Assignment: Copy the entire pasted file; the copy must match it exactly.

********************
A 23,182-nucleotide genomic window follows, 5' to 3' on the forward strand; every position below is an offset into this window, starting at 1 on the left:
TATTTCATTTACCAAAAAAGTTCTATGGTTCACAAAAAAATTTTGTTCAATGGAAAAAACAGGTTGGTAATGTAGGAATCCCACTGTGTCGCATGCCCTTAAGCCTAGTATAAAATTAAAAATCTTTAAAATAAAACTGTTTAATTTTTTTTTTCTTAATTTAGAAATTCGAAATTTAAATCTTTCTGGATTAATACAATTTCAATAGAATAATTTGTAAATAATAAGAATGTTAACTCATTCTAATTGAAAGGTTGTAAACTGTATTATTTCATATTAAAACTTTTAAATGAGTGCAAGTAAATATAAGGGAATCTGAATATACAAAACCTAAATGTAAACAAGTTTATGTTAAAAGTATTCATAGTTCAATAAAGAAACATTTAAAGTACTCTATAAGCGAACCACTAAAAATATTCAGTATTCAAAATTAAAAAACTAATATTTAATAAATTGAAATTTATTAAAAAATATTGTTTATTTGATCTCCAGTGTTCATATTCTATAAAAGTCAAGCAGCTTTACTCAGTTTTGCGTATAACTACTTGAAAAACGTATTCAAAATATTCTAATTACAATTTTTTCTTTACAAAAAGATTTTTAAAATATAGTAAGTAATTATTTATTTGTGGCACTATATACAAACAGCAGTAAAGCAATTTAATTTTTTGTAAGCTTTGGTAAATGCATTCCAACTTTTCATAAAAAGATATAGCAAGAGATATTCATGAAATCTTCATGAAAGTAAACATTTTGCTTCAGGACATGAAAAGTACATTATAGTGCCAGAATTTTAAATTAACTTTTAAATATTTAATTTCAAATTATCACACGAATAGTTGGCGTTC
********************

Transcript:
A 23,182-nucleotide genomic window follows, 5' to 3' on the forward strand; every position below is an offset into this window, starting at 1 on the left:
TATTTCATTTACCAAAAAAGTTCTATGGTTCACAAAAAAATTTTGTTCAATGGAAAAAACAGGTTGGTAATGTAGGAATCCCACTGTGTCGCATGCCCTTAAGCCTAGTATAAAATTAAAAATCTTTAAAATAAAACTGTTTAATTTTTTTTTTCTTAATTTAGAAATTCGAAATTTAAATCTTTCTGGATTAATACAATTTCAATAGAATAATTTGTAAATAATAAGAATGTTAACTCATTCTAATTGAAAGGTTGTAAACTGTATTATTTCATATTAAAACTTTTAAATGAGTGCAAGTAAATATAAGGGAATCTGAATATACAAAACCTAAATGTAAACAAGTTTATGTTAAAAGTATTCATAGTTCAATAAAGAAACATTTAAAGTACTCTATAAGCGAACCACTAAAAATATTCAGTATTCAAAATTAAAAAACTAATATTTAATAAATTGAAATTTATTAAAAAATATTGTTTATTTGATCTCCAGTGTTCATATTCTATAAAAGTCAAGCAGCTTTACTCAGTTTTGCGTATAACTACTTGAAAAACGTATTCAAAATATTCTAATTACAATTTTTTCTTTACAAAAAGATTTTTAAAATATAGTAAGTAATTATTTATTTGTGGCACTATATACAAACAGCAGTAAAGCAATTTAATTTTTTGTAAGCTTTGGTAAATGCATTCCAACTTTTCATAAAAAGATATAGCAAGAGATATTCATGAAATCTTCATGAAAGTAAACATTTTGCTTCAGGACATGAAAAGTACATTATAGTGCCAGAATTTTAAATTAACTTTTAAATATTTAATTTCAAATTATCACACGAATAGTTGGCGTTC